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Eastern's earth science community celebrates 50 years of EES

Published on October 10, 2023

Eastern's earth science community celebrates 50 years of EES

Students present research

Tim White '81 speaks to students and alumni.

Professor Peter Drzewiecki presents on the evolution of EES curiculum.

Touring the David G. Carter Science Building

The Department of Environmental Earth Science (EES) celebrated its 50th year at Eastern Connecticut State University on Oct. 8 by bringing alumni -- some from the earliest days of the major -- to meet with faculty, current students and other members of the EES family. 

The event opened with a gathering for alumni and current students in the Student Center Café. Some caught up with old friends and colleagues, bringing undergraduates into the conversation and offering words of advice and encouragement. All shared information about their research. Everyone attending was more than happy to engage with others, making the department’s sense of community palpable.  

Emily Watling '23
Emily Watling '23

Recent graduate Emily Watling ’23 came to reconnect with friends and meet those who graduated from the department before her. Watling said, “It’s inspiring to hear the stories of what everyone has done with the degree that we have.” 

Professor and Department Chair Bryan Oakley said the goal was to describe “where we were, where we are, and where we’re going.” 

The department was created in 1973 by professors Sherm Clebnik, Henry Snider and Ray Smith, and has since blossomed, graduating more than 800 students who now work in 40 states outside Connecticut and eight countries beyond the United States.  

Tim White ’81, nephew of EES department founder Ray Smith, described his experience coming to Eastern after joining his uncle on studies as a kid. “To be able to have the context to explain what I saw just drew me in. It changed my life.” He spoke about his experience working at the Yale Peabody Museum.

“Before I knew it, I was flying in a plane with thousands of artifacts. You never know what you’re going to get in this field,” he said. “Just enjoy it.” 

Professor Dickson Cunningham said, “It’s almost emotional, it’s so joyous. There are so many points of pride within the department.”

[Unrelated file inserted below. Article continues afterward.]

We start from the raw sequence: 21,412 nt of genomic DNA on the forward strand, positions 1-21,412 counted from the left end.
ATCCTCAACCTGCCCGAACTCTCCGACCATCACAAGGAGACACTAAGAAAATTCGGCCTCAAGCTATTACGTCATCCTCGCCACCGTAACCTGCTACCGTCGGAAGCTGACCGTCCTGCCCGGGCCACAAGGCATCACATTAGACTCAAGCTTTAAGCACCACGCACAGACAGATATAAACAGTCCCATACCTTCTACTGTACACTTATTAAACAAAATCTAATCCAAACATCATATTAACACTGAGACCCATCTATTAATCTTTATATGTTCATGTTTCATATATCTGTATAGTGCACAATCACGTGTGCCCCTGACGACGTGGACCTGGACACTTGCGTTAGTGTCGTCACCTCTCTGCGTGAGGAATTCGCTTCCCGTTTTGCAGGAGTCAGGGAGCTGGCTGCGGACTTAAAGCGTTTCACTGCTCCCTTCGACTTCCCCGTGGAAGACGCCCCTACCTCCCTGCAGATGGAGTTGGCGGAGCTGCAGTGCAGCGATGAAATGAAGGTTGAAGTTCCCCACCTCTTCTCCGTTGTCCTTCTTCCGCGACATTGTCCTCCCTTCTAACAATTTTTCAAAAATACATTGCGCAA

Also present was Professor Peter Drzewiecki, who explained the evolution of the curriculum, which has developed new concentrations over the past five decades, culminating currently in environmental science, general earth science, sustainable energy science and environmental earth science.  

“This department is not still,” Drzewiecki said. “We keep up with both the demands of the workforce and the interests of students.”  

“When I came to Eastern and met with (professor) Cunningham, not only was it ‘what are you good at’ but ‘what do you want to dedicate your life to,’” said senior Nick Peteros ’24. 

EES students take their knowledge into the field

Oakley with EES students Danielle Whitcomb and Arlene Blackwell using an RTK-GPS to measure bluff erosion on Block Island

Hyatt and EES students Dan Castagnetta and Antonio Cazassa take a helicopter flight for photogrammetric mapping of Block Island.

EES students and faculty in Iceland on a global field course

Professor Drew Hyatt highlighted the many ways students engage with EES research. They are able to work at local sites and outside the classroom on campus, using tools and building new techniques, all allowing them to learn through their experiences. 

“There’s nothing better than getting out in the field and solving a problem,” said Hyatt. 

Pete Wilson ’76 was among the first to graduate from the program. He reminisced about the field learning he did as an undergraduate. “In June of 1975, I went on a field trip with Dr. Smith. We began in Connecticut and made it all the way to Vermont. We went into coal mines and granite quarries. We even found fossils, not like in a museum, but in the ground,” said Wilson. “We kept going till we were sick of the rain.” 

Nick Peteros '24 and Genevieve Rondeau '25
Nick Peteros '24 and Genevieve Rondeau '25

Students also regularly attend research conferences and publish their work, demonstrating their ability to communicate both problems and solutions clearly to others. 

Alumni and current students alike share a sense of pride and community in their field. 

Greg Johnson ’78 said that when he came to Eastern, he had planned to transfer to the University of Connecticut but decided not to. “My friends elsewhere were just one of a few hundred. I knew my professors by name,” he said. “They cared about me and my success.” 

Penny Tracy ’76 said, “It was a community. I actually took care of Snider’s mother-in-law just before she passed.” 

“For me the highlight was hearing from the alumni and some current students about their time as students, and where their careers have gone since leaving Eastern,” Oakley said. "This went on for an hour as alumni reminisced and reflected. It was so wonderful to hear all these stories. While the faculty love to hear these successes, our current students in attendance got an opportunity to hear how their degree is valued and examples of where that can take them in the future."

Oakley continued, “One of the things that hasn’t changed (about EES) is the sense of community. We get to know the students and they know us. There’s a community that gets built in the classroom. That’s something I think we always foster."

“It’s so moving to hear what the program was,” said junior Genevieve Rondeau. “I feel at home here. It’s a wonderful feeling to have a family to lean on here at school. What we do at Eastern really does carry on in the future.” 

Written by Marcus Grant